Background: Over the past two decades introduction of new and improved materials to Si ICs has contributed prominently to the successful scaling of circuit density and performance. Two classes of materials illustrate this point. The first is introduction of Cu – Low k interconnect technology at the 180 nm technology node. The second is introduction of high k/metal gate technology at the 45nm node. New materials certainly will impact analog, logic, and memory applications as discussed in Research Needs below. New materials may introduce useful new functions (e.g., spin transfer torque)
Research Needs: In the analog arena new materials are needed for resistors, high voltage and high temperature electronics, capacitors, inductors, energy generation, and on-chip high density energy storage. The following materials currently being developed need better fundamental understanding and better growth processes to be integrated in commercial devices:
1) Epitaxial GaN, SiC, and diamond and associated integration materials such as dielectrics (e.g. AlN) and electrode materials for high voltage applications.
2) Complex metals and metal oxides for resistors with good temperature coefficient of resistance (TCR) e.g. CrSiCNO, CoAlO, and TiCrAlO
3) High-k capacitor materials – e.g. PLZT, ZrO, HfO, STO, AlOx, Ta2O5, Nb2O5 and electrodes and processes to integrate them into the back-end-of-line (BEOL)
4) Thin Film Batteries – Li based, or other
5) Organic materials for chemical sensing
6) Substrates for wide-bandgap semiconductor-based devices (e.g. diamond) for high temperature electronics
In the memory arena there is a need for materials enabling denser and more robust embedded non-volatile memories for the next decade and beyond. Some of the materials currently under consideration are:
1) Complex binary metal oxides for ReRAM, that can also enable multi state memory. These materials while seemingly common are not well understood for ReRAM applications. Some examples are: SiOx, HfOx, TiOx, etc.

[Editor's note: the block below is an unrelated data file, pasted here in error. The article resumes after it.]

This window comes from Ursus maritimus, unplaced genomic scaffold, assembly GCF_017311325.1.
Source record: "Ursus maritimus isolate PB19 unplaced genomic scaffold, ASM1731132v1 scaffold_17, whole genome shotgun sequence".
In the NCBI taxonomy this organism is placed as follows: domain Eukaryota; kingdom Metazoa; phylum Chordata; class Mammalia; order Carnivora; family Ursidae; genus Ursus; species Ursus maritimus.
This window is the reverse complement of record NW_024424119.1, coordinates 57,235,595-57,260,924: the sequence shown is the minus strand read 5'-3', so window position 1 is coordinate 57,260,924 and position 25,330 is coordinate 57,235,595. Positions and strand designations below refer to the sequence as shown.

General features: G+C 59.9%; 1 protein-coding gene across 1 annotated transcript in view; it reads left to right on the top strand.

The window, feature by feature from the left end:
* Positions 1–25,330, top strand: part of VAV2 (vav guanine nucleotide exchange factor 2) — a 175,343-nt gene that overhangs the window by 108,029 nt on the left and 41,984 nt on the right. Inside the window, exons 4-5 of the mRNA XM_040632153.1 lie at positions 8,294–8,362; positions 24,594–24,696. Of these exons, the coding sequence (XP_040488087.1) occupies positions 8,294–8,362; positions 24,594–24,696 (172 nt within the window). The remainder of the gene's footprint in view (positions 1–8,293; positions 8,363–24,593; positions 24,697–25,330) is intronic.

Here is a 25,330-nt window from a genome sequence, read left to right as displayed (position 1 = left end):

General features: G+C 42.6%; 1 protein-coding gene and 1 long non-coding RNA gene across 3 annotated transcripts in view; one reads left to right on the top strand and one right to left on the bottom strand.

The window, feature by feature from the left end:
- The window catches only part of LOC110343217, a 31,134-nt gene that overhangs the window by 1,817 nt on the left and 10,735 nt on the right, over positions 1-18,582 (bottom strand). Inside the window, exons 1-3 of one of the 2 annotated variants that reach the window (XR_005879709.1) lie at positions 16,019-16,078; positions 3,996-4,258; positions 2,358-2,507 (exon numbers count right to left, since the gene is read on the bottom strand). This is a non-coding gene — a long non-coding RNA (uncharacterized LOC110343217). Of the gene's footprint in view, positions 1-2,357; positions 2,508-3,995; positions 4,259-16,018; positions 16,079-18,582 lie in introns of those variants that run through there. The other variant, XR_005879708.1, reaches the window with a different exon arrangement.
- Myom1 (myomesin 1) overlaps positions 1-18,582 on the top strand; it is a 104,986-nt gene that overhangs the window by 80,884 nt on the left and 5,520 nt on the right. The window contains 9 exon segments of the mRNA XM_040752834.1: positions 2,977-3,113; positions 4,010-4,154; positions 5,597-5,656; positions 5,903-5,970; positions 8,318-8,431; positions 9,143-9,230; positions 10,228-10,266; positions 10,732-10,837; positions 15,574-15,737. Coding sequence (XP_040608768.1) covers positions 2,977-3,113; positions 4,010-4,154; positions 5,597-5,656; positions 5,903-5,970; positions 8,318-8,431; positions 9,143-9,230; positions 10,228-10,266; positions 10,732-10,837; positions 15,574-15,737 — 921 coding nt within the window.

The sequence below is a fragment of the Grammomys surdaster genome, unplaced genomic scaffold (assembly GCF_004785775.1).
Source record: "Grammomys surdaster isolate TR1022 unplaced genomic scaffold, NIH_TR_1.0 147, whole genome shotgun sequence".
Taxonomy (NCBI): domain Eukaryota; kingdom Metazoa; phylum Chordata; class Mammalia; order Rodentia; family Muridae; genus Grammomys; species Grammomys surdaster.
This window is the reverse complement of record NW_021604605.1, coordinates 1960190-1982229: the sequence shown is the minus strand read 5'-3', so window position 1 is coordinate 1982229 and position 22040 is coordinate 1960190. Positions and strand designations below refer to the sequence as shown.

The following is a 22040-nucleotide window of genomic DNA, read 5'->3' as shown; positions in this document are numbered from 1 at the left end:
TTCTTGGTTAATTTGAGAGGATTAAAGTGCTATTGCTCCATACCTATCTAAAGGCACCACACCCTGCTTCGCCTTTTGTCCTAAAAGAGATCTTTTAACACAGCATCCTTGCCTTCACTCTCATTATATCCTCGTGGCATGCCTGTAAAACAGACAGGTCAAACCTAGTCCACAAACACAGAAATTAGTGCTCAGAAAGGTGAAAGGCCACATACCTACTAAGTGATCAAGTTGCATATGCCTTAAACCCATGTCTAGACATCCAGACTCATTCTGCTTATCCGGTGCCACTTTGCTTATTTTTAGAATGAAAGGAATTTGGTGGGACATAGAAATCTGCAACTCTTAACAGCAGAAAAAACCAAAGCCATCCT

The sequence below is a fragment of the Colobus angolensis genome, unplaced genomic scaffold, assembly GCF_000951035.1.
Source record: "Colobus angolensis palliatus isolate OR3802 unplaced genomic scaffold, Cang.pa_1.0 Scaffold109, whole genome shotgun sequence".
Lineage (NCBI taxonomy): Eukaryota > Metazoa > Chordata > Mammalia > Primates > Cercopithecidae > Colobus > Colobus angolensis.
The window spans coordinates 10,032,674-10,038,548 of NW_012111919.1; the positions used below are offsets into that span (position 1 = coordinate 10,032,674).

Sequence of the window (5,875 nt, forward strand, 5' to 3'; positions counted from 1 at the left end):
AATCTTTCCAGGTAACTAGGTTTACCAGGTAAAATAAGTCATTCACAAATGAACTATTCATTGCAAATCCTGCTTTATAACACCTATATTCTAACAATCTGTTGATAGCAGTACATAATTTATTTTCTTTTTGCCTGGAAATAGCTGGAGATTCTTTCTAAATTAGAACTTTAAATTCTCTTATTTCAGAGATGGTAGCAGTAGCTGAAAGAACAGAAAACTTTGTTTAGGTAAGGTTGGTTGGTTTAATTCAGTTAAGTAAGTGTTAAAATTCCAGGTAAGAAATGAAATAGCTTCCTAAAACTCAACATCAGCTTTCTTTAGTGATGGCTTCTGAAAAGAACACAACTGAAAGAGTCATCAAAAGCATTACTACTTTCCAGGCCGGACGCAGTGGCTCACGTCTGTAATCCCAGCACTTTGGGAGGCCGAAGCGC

2) Ferroelectric materials with high-k, polarization, etc:
a. Atomic layer epitaxy (ALE) of thin sub 20 nm complex metal oxides including ferroelectric (FE) materials. Some examples are ALE of SrRuO3 for MIM electrodes, and ALE of PbZrTiO3 for both planar and 3-D MIM stacks.
b. Perhaps new FE materials to replace PZT
2 – Quantum engineered devices and new sensors and transducers
Scope: Next generation technologies based on exploiting quantum level physics to provide capabilities well beyond state-of-the-art. Efforts should accelerate the integration of new material systems and quantum phenomena as the basis for the era beyond CMOS based devices. Preference will be given to ideas that have a clear path towards stable use in applications, e.g., at room temperature and with minimal shielding.
Background: As the CMOS scaling underlying the current era of improving computing performance can no longer provide the necessary reductions in power, there is a need for alternative energy efficient options for the next generation of microsystems. Quantum engineering of new physical phenomena, including many-body states and strongly coupled collective behaviors, offer promising opportunities for meeting these needs.
Summary of research needed to realize advanced devices based on quantum engineered effects
The MOSFET’s dependence on a charge barrier to control the “off” leakage current, requires every electron to cross the nkT energy barrier. However if a robust state variable with improved transport properties were available there is the possibility of reducing the energy required to control the barrier by orders of magnitude. Examples of quantum engineered states include, but are not limited to, anomalous quantum Hall states, transduction through opto-electro-mechanical states, topologically insulating states, 1-dimensional and 2-dimensional transport, and a variety of spintronic and magnetic states. Preferred approaches will architect the most energy efficient logic gate based on alternative state variables, while allowing scaling into the sub-10 nm spatial dimensions, and will include work on a compatible interconnect.
Beyond transistors there are a broad range of devices where combinations of nonconventional materials and quantum engineering offer the potential for significant innovation. These should target providing novel capabilities and improving performance over existing state-of-the-art by at least 1000X. Examples include utilizing spintronics to achieve improved energy times delay products compared to electron charge based switches, excitonic states for efficient transport, unique mixing of static electric and magnetic fields in collective states of topological insulators, and the protected spin and/or electronic transport with minimal back scattering made possible by engineering strong spin-orbit coupling. These physical phenomena and others offer the potential of novel control between magnetic and electric fields, high throughput interconnects, and unique combinations of low-power and high-speed devices.